Friday, January 8, 2016

It's Not You, It's Me (14)


"It's not you, it's me."  Some books just don't work for me, whereas other readers may have really enjoyed them.  This feature will be showcasing books that I never finished or reviewed; you know…...the dreaded DNF.

The Many Lives of John Stone by Linda Buckley-Archer
Goodreads says, "An English teen questions all she knows about aging when she encounters a set of journals that date from the present back to the reign of King Louis XIV in this blend of contemporary and historical fiction from the author of the acclaimed Gideon trilogy. Stella Park (Spark for short) has found summer work cataloging historical archives in John Stone’s remote and beautiful house in Suffolk, England. She wasn’t quite sure what to expect, and her uncertainty about living at Stowney House only increases upon arriving: what kind of people live in the twenty-first century without using electricity, telephones, or even a washing machine? Additionally, the notebooks she’s organizing span centuries—they begin in the court of Louis XIV in Versailles—but are written in the same hand. Something strange is going on for sure, and Spark’s questions are piling up. Who exactly is John Stone? What connection does he have to these notebooks? And more importantly, why did he hire her in the first place?"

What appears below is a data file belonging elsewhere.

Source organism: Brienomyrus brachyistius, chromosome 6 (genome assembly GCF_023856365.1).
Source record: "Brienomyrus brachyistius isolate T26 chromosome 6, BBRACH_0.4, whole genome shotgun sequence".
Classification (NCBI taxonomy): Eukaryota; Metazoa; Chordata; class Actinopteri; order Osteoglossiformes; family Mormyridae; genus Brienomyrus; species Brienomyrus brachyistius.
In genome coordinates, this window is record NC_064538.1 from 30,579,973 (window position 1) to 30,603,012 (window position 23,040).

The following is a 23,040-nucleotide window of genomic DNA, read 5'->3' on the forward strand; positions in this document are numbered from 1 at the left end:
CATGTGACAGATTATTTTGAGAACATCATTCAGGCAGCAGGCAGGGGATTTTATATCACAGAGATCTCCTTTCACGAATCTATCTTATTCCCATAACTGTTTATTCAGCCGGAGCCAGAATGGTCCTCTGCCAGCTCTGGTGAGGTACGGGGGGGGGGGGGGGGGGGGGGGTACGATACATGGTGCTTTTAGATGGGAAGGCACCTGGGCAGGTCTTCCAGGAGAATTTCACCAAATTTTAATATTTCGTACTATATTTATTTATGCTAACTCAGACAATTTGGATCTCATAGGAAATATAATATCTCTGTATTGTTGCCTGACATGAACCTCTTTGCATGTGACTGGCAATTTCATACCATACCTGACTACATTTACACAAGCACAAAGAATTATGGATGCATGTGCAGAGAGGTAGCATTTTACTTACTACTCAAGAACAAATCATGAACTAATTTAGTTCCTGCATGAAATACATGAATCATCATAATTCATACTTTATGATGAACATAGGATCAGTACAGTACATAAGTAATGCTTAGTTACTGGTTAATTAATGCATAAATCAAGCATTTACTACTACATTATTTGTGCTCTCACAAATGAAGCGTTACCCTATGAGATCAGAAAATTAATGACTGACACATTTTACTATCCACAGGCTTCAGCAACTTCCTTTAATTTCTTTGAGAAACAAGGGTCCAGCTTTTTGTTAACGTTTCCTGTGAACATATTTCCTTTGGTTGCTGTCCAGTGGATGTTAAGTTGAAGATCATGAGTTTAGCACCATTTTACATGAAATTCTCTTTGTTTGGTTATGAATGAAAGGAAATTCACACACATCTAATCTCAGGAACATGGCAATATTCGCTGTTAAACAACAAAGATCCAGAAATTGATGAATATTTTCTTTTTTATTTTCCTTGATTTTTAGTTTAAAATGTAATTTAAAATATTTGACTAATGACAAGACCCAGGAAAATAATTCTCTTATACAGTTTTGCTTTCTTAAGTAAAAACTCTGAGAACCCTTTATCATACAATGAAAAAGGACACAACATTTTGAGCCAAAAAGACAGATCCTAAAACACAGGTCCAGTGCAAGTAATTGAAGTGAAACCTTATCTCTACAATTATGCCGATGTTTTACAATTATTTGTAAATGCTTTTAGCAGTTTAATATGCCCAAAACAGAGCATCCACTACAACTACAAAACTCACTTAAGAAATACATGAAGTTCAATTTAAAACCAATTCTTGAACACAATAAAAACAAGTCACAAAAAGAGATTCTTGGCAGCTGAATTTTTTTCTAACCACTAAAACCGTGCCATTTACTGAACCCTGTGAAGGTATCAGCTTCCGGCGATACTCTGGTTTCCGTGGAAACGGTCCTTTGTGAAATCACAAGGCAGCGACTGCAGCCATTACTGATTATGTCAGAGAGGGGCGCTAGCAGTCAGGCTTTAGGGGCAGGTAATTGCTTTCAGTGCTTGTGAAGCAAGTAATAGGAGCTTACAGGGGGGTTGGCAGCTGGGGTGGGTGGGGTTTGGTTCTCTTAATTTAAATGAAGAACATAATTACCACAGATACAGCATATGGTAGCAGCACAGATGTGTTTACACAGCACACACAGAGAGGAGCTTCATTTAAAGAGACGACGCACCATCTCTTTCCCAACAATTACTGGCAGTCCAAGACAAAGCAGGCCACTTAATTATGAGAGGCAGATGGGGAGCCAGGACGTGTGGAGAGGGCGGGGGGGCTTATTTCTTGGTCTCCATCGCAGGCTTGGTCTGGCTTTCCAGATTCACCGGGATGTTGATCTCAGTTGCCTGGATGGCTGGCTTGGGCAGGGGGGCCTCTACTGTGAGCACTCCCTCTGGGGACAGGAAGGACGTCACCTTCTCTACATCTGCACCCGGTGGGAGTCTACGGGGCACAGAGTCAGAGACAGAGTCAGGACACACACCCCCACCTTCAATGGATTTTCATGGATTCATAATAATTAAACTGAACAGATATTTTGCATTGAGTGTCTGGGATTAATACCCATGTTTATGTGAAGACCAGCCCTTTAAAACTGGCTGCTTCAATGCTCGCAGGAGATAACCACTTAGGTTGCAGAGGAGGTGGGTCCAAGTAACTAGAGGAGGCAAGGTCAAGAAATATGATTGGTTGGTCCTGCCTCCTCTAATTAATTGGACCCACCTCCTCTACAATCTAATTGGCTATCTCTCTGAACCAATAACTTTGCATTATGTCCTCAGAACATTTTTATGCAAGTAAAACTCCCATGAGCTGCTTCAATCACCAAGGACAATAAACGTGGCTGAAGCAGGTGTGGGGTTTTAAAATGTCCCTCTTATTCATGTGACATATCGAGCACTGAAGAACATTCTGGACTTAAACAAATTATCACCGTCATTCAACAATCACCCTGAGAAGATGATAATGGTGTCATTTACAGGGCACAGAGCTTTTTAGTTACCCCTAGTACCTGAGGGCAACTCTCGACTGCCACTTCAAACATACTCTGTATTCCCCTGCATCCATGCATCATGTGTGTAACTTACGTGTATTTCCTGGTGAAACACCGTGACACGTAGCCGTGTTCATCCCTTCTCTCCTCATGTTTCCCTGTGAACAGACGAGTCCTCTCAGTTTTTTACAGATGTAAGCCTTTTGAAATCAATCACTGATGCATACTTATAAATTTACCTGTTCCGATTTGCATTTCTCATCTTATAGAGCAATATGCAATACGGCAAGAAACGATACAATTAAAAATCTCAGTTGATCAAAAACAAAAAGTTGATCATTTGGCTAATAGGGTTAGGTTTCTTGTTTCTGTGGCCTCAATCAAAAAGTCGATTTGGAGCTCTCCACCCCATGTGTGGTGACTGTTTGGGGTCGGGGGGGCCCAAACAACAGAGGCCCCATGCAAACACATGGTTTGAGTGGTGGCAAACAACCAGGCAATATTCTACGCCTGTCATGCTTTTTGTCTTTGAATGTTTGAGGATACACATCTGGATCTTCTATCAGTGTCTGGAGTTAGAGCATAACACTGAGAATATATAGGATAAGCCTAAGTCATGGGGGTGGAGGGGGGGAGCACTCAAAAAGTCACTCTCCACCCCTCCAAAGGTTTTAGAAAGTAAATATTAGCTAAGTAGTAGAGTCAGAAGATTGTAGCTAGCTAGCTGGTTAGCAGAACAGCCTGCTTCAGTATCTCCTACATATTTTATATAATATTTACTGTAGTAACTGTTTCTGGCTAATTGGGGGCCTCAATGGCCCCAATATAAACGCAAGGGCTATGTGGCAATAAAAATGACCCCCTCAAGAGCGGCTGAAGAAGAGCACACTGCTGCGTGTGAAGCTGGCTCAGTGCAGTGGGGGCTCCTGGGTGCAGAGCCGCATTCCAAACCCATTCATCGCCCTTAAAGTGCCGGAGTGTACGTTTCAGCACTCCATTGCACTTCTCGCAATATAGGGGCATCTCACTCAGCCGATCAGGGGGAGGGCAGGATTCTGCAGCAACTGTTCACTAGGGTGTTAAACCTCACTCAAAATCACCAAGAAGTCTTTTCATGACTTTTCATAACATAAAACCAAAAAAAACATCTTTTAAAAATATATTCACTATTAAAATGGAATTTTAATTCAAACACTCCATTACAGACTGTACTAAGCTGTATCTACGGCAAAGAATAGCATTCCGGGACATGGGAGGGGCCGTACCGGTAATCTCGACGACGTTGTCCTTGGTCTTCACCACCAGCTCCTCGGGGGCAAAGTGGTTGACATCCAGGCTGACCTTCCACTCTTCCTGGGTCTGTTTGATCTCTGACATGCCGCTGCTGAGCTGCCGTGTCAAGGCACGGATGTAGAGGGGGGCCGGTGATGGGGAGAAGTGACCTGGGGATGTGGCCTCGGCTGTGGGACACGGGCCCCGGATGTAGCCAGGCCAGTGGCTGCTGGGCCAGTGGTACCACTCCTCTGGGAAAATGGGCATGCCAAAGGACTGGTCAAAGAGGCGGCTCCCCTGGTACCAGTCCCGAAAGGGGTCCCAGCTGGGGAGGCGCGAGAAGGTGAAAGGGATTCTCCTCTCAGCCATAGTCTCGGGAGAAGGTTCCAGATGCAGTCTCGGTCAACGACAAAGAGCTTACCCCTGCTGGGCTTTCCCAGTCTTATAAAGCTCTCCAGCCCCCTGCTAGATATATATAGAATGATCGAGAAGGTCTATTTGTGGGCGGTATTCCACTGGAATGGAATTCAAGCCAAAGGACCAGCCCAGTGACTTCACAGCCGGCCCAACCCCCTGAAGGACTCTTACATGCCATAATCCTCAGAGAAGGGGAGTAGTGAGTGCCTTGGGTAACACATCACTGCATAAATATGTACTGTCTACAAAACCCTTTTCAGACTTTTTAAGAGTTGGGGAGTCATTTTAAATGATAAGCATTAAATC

My Thoughts:
Guys, this one should have been a hit for me. I love time travel, but the novel was rather wordy. The writing style was reallllllly tough for me to get into.  Also, the time travel wasn't exactly what I was expecting. As I was reading it, I was questioning how this novel could work for young adults.  So, needless to say, I was disappointed. 


DaVinci's Tiger by L.M. Elliott